“The first question I ask the architect is, ‘Are you going to clean the rest of the stone not being replaced? New stone will never be the same color; it takes decades to get that patina that comes from the environment the building has been living in a long time,” he says. “A lot of architects want to sandblast so it all looks the same, but I don’t advise that. It’s best to let Mother Nature take its course.” Equally frustrating, says Dunn, are specs that rely upon erroneous assumptions.The architect for a small restoration project at a late-1880s county courthouse 15 miles from Cleveland Quarries, for instance, specified Indiana limestone. The problem was that it was Berea sandstone.
“It would have been logical to think that the original stone came from someplace nearby, not a state away,” he says.“Berea sandstone is virtually exclusive to Cleveland Quarries.” Such errors cost not only time but also money.“It’s hard to give an accurate budget without the specific information,” Dunn says.“We need photos, descriptions, and dimensions. Sometimes, all we are told is that a carved capital or a carved dentil molding on a parapet is needed. But the size is not indicated.”
Architects also may not realize that stone isn’t available immediately or from the quarry, the original comes from.“I need four weeks to six months lead time,” Wells says.“We buy quarry blocks and ship them here and cut them to shape. And the fabrication time may take six months to a year.”
The quarry with the perfect match, she says, may not have enough stone ready to ship on a short deadline. And even if it does, not all stone can be transported during cold weather.“ Red sandstone from England, for example, cannot be shipped from November through April because there is a chance of freezing,” she says. “And some quarries close in winter, so there’s only seasonal availability.”
Kopelov adds that sometimes it’s impossible for him to get the specified stone because the sole supplier has a deal to sell only to one shop, a fact that would have been revealed early in the game had the architect done due diligence.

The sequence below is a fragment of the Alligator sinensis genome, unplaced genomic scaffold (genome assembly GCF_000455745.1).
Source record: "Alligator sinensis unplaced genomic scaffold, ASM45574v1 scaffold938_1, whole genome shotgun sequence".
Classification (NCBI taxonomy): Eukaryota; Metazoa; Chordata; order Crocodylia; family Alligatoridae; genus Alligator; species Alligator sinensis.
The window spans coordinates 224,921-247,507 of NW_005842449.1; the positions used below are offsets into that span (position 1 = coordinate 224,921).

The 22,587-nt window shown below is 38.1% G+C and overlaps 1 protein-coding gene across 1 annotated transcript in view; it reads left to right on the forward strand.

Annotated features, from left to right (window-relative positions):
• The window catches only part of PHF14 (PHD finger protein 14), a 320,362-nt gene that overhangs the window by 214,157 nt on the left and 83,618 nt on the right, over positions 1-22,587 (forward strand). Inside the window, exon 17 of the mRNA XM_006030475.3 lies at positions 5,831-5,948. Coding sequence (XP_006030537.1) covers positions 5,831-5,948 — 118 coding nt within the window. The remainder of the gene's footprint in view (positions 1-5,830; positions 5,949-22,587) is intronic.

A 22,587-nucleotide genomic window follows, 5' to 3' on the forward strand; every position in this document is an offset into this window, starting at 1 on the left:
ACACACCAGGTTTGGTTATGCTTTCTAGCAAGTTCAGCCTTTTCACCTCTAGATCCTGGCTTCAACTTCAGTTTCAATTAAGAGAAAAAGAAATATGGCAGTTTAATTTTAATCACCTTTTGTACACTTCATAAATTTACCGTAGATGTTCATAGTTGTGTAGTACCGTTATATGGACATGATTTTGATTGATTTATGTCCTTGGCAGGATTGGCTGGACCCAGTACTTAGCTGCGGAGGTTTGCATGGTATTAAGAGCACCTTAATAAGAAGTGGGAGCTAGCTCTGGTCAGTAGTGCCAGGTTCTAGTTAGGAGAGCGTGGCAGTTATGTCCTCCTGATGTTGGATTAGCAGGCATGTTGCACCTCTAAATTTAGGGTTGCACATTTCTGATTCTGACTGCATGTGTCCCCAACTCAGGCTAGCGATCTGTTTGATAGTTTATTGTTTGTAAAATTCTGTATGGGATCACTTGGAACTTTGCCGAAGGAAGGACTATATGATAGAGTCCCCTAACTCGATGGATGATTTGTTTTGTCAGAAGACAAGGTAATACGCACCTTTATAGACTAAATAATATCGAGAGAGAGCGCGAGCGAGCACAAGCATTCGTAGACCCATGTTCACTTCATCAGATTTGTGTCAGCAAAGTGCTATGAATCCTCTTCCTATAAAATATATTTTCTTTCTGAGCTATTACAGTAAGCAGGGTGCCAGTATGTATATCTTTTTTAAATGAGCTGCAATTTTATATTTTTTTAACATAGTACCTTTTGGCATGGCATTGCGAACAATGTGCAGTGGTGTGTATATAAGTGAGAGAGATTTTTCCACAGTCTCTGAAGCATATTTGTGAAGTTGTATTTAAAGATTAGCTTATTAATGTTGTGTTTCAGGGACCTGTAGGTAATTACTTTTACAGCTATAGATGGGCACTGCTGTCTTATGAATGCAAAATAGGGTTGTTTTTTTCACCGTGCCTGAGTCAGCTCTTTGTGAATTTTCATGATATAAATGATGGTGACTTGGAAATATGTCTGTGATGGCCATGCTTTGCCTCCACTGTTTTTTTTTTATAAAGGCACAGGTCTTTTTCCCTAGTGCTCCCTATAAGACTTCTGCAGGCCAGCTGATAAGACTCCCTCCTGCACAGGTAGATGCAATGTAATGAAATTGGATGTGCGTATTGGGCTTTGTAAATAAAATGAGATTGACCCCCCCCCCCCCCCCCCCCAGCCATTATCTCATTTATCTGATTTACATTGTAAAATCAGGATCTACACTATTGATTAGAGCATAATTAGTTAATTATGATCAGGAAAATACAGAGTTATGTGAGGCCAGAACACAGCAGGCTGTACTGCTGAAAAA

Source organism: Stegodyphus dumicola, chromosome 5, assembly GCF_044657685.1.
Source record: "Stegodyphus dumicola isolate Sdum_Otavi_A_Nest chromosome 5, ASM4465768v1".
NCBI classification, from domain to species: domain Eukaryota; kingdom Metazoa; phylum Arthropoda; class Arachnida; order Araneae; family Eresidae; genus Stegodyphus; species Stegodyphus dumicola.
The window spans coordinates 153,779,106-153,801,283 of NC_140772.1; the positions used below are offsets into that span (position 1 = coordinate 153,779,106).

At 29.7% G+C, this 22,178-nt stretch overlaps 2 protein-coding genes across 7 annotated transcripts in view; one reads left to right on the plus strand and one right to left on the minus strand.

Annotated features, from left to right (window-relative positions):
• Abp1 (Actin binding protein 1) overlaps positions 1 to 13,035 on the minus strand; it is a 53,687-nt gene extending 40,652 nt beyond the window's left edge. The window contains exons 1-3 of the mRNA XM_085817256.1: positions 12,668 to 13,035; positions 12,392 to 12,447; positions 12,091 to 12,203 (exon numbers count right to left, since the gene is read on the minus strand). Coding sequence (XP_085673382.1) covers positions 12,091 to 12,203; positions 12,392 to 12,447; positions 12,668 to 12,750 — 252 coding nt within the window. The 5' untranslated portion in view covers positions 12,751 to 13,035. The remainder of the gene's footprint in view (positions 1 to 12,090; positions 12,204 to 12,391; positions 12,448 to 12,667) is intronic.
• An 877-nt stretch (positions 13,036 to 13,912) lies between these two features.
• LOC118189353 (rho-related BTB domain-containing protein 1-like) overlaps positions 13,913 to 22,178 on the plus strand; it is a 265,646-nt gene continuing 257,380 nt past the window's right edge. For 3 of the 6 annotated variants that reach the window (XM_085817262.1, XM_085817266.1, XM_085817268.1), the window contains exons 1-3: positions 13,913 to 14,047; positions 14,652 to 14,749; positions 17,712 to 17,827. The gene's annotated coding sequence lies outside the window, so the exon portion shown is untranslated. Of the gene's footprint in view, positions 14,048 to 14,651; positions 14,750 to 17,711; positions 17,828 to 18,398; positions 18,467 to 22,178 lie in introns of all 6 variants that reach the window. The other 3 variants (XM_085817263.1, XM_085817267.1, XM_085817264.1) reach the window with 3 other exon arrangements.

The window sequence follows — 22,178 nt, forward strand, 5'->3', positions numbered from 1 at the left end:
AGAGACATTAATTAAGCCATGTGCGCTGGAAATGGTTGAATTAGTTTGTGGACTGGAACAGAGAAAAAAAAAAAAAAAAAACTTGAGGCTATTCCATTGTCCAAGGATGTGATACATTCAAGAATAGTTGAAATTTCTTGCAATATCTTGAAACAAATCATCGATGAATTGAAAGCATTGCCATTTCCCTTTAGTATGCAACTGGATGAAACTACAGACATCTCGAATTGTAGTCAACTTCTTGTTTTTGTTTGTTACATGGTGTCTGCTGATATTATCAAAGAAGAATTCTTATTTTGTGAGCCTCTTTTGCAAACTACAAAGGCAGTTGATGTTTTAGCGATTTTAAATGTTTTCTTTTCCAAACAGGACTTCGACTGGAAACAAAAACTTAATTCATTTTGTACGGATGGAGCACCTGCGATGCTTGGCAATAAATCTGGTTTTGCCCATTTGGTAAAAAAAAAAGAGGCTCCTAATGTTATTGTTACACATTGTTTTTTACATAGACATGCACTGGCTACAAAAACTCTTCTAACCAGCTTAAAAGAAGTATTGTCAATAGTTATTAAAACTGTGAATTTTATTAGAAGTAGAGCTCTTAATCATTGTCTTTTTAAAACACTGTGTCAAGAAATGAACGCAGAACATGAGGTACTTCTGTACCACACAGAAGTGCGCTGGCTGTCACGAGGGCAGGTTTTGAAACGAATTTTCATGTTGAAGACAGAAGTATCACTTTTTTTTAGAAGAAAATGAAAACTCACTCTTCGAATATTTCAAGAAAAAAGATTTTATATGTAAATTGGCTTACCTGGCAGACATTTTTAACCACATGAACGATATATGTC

The Quarries and Stone Suppliers
Bybee Stone Co. Ellettsville, IN : The Indiana limestone fabricator, which has been producing cut stone since 1864, was bought in 1979 by the Bybee family, now in its fifth generation. Some of its equipment, notably gang saws, is more than a century old. It has worked on restoration projects at the Pentagon, the U.S. Capitol, the Iowa State Capitol in Des Moines and virtually every Ivy League college.
Cleveland Quarries Vermilion, OH: The sole supplier of Berea sandstone, Cleveland Quarries has been in operation since 1868 and has done large-scale restorations from coast to coast. One of the country’s older and more well known sandstone quarries, it has a full-scale, 170,000-sq.ft. fabrication center. Its sandstone is on the 1872 Michigan State Capitol, the late 1800s Parliament Hill in Ottowa, Canada; the 1931 Buffalo City Hall in Buffalo, NY; the 1906 Court House in Akron, OH; the 1878 Kenmore Hotel in Albany, NY, and the 1938 Library and Fine Arts Building at Albion College in Albion, MI.
Endless Mountain Stone Co. Susquehanna, PA: Established in 1976, this third-generation, family-owned quarry on 1,500 reserved acres has provided one of the more diversified selections of bluestone in the industry. The inventor of tumbled bluestone, it offers everything from building stone to polished countertops. It provided sidewalk pavers for Independence Hall in Philadelphia and for Princeton University’s Gothic Revival Whitman College.
Kopelov Cut Stone Bedford, IN: This custom-stone and carving mill, operated by father and son Labe and Kino Kopelov, relocated from New Mexico in 2016. It produces work that combines the efficiency of machines with the aesthetics of hand work. The company’s projects include the Chronicle Building in San Francisco, the Saint Francis Cathedral in Santa Fe, NM, and the Spreckles Temple of Music in San Francisco.
Old World Stone Ltd. Burlington, Ontario, Canada: This custom fabricator of dimensional-cut limestone, sandstone and marble buys stone from domestic and other quarries around the world. The state-of-the-art fabrication plant, which is on a 7-acre industrial site, covers 62,000 square feet. The 30-year- old company specializes in historic restoration work, having supplied replacement limestone for the Chapel at Princeton University, the sandstone entry porticos at the Cathedral of the Immaculate Conception in Albany, NY, and sandstone tracery windows at the Packer Memorial Church at Lehigh University in Bethlehem, PA. It recently completed extensive Renaissance Revival-style marble cutting, carving and sculpting
for the Schinasi Mansion, a New York City Landmarks-designated residence. Replicating lost detail using matching stones is a specialty.
Phenix Marble Co. Springfield, MO: The recently reopened quarry is more than a century old. It is renowned for its Napoleon Gray marble, which lines the walls of the New York Stock Exchange, the grand entrance of the Palace of the Legion of Honor in San Francisco and banks, train stations, grand hotels, museums and many other public buildings around the country. Napoleon Gray, a vein-cut marble, is distinct: It looks like a seismographic reading.